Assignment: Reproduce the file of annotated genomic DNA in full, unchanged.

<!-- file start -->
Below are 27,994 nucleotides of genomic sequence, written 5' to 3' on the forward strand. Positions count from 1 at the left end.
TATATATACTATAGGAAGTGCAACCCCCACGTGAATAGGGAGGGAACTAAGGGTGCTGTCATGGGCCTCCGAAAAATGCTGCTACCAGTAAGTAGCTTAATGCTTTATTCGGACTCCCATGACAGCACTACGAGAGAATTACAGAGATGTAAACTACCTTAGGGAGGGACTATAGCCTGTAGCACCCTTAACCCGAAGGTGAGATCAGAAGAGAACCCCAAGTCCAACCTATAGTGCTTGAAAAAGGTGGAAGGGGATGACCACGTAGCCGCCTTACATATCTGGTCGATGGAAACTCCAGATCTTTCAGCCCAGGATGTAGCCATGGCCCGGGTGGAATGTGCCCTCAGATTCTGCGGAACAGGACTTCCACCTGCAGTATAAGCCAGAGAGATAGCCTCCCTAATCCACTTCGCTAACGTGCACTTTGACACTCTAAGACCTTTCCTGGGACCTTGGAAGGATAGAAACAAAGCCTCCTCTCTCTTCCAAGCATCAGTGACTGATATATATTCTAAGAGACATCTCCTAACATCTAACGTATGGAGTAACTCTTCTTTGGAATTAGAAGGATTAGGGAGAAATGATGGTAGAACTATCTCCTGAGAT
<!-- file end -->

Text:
Below are 27,994 nucleotides of genomic sequence, written 5' to 3' on the forward strand. Positions count from 1 at the left end.
TATATATACTATAGGAAGTGCAACCCCCACGTGAATAGGGAGGGAACTAAGGGTGCTGTCATGGGCCTCCGAAAAATGCTGCTACCAGTAAGTAGCTTAATGCTTTATTCGGACTCCCATGACAGCACTACGAGAGAATTACAGAGATGTAAACTACCTTAGGGAGGGACTATAGCCTGTAGCACCCTTAACCCGAAGGTGAGATCAGAAGAGAACCCCAAGTCCAACCTATAGTGCTTGAAAAAGGTGGAAGGGGATGACCACGTAGCCGCCTTACATATCTGGTCGATGGAAACTCCAGATCTTTCAGCCCAGGATGTAGCCATGGCCCGGGTGGAATGTGCCCTCAGATTCTGCGGAACAGGACTTCCACCTGCAGTATAAGCCAGAGAGATAGCCTCCCTAATCCACTTCGCTAACGTGCACTTTGACACTCTAAGACCTTTCCTGGGACCTTGGAAGGATAGAAACAAAGCCTCCTCTCTCTTCCAAGCATCAGTGACTGATATATATTCTAAGAGACATCTCCTAACATCTAACGTATGGAGTAACTCTTCTTTGGAATTAGAAGGATTAGGGAGAAATGATGGTAGAACTATCTCCTGAGAT